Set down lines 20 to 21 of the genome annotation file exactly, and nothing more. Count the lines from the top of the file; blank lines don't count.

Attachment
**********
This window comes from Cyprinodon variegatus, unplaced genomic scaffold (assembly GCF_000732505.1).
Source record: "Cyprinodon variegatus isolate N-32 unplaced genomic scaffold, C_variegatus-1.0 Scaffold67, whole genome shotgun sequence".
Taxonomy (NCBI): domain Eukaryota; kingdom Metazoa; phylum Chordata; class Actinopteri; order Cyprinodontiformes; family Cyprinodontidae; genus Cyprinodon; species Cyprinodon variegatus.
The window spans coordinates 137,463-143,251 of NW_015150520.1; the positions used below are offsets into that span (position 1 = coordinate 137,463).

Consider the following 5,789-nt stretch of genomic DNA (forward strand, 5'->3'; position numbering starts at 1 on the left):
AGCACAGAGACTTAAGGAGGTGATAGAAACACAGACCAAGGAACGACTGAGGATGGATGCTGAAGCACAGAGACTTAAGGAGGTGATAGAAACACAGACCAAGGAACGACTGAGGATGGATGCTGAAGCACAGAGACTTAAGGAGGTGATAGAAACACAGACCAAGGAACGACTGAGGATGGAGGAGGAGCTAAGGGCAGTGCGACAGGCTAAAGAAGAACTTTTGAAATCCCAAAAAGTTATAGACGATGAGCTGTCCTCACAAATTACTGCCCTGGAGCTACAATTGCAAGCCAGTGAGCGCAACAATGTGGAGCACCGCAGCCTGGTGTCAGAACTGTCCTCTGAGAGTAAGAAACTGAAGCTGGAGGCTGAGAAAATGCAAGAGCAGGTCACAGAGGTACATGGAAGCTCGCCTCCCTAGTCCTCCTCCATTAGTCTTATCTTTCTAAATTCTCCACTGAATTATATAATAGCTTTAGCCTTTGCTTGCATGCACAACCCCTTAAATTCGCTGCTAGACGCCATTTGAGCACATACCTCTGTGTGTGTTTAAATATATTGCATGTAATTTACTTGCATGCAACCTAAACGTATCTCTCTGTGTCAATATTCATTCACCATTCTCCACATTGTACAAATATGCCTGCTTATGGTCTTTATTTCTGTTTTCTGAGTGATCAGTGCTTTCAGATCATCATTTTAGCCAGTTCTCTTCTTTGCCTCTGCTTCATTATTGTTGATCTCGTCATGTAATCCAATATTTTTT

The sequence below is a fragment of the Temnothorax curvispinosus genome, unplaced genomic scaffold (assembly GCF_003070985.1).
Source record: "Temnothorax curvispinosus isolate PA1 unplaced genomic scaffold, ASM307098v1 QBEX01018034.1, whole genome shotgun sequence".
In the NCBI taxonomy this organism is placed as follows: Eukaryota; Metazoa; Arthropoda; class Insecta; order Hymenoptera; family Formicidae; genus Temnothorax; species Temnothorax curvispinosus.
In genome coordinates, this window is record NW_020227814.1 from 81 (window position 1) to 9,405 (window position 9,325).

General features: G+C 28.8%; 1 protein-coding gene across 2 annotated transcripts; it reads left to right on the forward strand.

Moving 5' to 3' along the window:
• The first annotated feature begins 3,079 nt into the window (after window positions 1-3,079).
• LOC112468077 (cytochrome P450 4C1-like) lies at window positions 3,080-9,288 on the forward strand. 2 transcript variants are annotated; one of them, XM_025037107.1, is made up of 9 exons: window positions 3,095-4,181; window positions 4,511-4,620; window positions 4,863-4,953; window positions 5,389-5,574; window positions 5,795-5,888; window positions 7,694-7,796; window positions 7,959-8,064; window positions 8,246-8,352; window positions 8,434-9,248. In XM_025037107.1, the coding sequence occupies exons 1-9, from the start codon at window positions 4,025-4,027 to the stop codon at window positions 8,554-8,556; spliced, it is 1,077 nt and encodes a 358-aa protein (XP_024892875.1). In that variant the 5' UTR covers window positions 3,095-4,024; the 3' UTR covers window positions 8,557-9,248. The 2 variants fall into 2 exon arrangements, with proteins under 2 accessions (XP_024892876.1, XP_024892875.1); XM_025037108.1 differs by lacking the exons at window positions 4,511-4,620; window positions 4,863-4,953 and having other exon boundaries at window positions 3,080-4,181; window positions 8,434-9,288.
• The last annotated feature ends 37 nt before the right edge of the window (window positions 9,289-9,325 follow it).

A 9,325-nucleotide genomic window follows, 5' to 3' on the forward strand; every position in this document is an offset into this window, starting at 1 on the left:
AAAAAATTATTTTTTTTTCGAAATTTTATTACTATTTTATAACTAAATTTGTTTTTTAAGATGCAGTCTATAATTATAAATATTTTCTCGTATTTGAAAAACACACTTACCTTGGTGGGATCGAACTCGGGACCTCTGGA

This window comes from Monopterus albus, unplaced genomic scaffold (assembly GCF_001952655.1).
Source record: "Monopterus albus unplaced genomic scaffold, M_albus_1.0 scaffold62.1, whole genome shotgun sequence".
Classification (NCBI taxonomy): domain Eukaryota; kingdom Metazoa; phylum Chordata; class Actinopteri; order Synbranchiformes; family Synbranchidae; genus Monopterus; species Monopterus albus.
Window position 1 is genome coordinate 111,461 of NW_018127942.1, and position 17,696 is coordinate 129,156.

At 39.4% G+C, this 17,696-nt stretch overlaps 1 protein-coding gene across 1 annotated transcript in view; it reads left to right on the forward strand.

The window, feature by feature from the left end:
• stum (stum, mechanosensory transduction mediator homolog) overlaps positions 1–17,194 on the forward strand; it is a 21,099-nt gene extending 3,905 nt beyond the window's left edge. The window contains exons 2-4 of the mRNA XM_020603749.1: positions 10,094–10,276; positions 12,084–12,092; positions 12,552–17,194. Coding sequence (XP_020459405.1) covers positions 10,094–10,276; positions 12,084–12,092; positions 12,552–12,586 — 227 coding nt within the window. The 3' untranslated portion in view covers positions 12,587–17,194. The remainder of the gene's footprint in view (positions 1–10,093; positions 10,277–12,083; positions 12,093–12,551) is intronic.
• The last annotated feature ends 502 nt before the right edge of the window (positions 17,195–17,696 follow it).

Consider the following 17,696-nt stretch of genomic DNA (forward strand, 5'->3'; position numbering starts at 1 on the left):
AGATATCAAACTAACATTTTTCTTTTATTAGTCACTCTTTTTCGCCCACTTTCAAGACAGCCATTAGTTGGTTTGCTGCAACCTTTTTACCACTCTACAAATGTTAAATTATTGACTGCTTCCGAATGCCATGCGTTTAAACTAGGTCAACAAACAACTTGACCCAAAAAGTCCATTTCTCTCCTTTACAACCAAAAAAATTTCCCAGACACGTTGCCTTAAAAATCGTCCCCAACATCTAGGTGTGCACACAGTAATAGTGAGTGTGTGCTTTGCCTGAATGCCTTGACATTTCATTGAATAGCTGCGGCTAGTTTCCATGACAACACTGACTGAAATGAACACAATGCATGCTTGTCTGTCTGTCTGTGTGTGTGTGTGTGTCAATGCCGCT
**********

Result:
Classification (NCBI taxonomy): domain Eukaryota; kingdom Metazoa; phylum Chordata; class Actinopteri; order Synbranchiformes; family Synbranchidae; genus Monopterus; species Monopterus albus.
Window position 1 is genome coordinate 111,461 of NW_018127942.1, and position 17,696 is coordinate 129,156.